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Stuart Chinn

Abstracted from: Stuart Chinn, Race, The Supreme Court, and the Judicial-institutional Interest in Stability, 1 Journal of Law: A Periodical Laboratory of Legal Scholarship 95 (2011) (204 Footnotes)


      What factors influence judicial behavior? This is a familiar and important question for legal scholars and political scientists for at least three reasons: first, it carries significance for predicting case outcomes and more general legal developments; second, it implicates important considerations and constraints for normatively-minded scholars interested in advocating for particular legal outcomes; and, finally, it implicates important historical concerns regarding past developments in the law and why it was that in times past, certain legal outcomes materialized while others did not.

      Relevant to all three of these concerns, the goal of this Article is to identify and flesh out a specific determinant of judicial behavior that has escaped sustained scholarly attention in the recent literature. Stated simply, my thesis is that in the aftermath of transformative reforms that dismantle social hierarchies, the Supreme Court possesses an institutional interest in ““stability.” That is, in the peculiar context of post-reform periods, the Court has been inclined to stabilize, delineate, and clarify the boundaries between competing governing authorities and competing sets of rights within the recently-transformed policy domain. Furthermore, I make the additional claim in this Article that this judicial-institutional interest in stability has manifested itself in three specific types or “modes” of adjudication that recur in American constitutional history.

      The potential significance of this finding for those interested in the historical development of the law is obvious: if my claim is correct, and there are indeed broad recognizable patterns in Supreme Court rulings rooted in an institutional concern with stability, this would suggest an underlying dynamic that could explain prominent shifts in judicial behavior and in the law. The potential value of this finding would, at least in one sense, serve to contribute to a long and distinguished scholarly conversation over the fundamental mechanisms that shape American political and legal history.

      Indeed, historically-oriented scholars have, for decades, sought to periodize, divide, and conceptualize the tangled mass of events in American history according to certain fundamental mechanisms and analytical categories. Walter Dean Burnham, for example, was one of a group of prominent mid--twentieth century scholars who sought to periodize American history according to the logic of “critical realignment,” or the recurrence of certain critical elections that reshaped and reoriented political party dynamics for thirty year periods. This is the sort of analytical framework that one also commonly finds in high school history textbooks, where American history is divided into the Jeffersonian Era (inaugurated by the election of 1800), the Jacksonian Era (inaugurated by the election of 1828), and so forth.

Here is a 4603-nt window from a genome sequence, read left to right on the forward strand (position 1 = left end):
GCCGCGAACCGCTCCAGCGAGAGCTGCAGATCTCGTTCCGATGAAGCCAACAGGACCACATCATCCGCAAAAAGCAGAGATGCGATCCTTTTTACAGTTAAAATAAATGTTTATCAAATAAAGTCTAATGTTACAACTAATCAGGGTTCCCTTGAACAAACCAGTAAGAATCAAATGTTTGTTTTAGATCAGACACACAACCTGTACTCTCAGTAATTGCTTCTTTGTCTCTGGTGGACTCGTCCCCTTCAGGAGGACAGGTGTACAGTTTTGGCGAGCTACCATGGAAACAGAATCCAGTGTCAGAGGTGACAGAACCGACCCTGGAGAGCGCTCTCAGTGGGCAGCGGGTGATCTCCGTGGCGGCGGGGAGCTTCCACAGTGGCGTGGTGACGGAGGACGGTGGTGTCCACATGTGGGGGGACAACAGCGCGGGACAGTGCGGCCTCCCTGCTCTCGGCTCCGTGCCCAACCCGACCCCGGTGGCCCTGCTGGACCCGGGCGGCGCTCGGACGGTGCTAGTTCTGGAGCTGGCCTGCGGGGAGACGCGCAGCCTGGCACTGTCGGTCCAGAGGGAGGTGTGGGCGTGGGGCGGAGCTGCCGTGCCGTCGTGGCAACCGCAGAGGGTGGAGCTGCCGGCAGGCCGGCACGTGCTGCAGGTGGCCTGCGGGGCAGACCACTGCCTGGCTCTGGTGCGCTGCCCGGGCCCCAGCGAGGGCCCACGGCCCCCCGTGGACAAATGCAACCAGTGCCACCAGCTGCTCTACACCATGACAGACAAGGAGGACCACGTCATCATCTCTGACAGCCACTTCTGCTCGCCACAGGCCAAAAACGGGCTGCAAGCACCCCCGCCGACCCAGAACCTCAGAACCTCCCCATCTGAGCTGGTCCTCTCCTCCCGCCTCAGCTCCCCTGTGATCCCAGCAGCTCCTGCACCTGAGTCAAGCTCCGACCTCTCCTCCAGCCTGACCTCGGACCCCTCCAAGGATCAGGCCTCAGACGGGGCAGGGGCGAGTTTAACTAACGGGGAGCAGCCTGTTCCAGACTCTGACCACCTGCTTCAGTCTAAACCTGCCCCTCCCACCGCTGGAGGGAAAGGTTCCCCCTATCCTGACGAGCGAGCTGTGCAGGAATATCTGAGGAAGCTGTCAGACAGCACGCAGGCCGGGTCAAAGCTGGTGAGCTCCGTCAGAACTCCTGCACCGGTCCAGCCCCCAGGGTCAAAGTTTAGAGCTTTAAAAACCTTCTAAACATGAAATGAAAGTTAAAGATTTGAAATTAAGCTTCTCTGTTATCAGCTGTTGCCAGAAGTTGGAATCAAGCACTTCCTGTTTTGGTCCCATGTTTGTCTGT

Relatedly, Bruce Ackerman has put forth a periodization of American legal history marked by a different logic: the successive entrenchment and repudiation of different “constitutional regimes” over time. In partial convergence with the critical realignment scholars, Ackerman identifies a Founding Regime, a Reconstruction Regime, and a New Deal Regime. And, finally, Karen Orren and Stephen Skowronek have more recently sought to conceptualize American political history as fundamentally characterized by an ever-present logic of “intercurrence.” Instead of periodizing history as a succession of different governing regimes, each dominant within a certain period of time, Orren and Skowronek assert that at any given moment in time, the polity is always composed of multiple governing regimes that are specific to different areas of public policy -each operating according to different governing principles. Dovetailing with the intellectual concerns of these scholars, the historical implication of my claim is that, perhaps, a similar fundamental logic might be at work in the actions of the Supreme Court -- at least with respect to the small, but highly significant subset of transformative periods in American history where there was a dismantling of social hierarchy.

      Perhaps less obviously, my claim also has bearing for those interested in both normative inquiries and legal controversies on the horizon. One possible upshot of my claim of a judicial-institutional interest in stability is the rather bleak suggestion that we can consistently expect the Court to exhibit hostility to liberal expansions of open-ended dismantling reforms. Due to its institutional predisposition toward promoting stability in the aftermath of these dismantling reforms, curtailment -- rather than expansion -- should be the default expectation of Court-observers during these periods.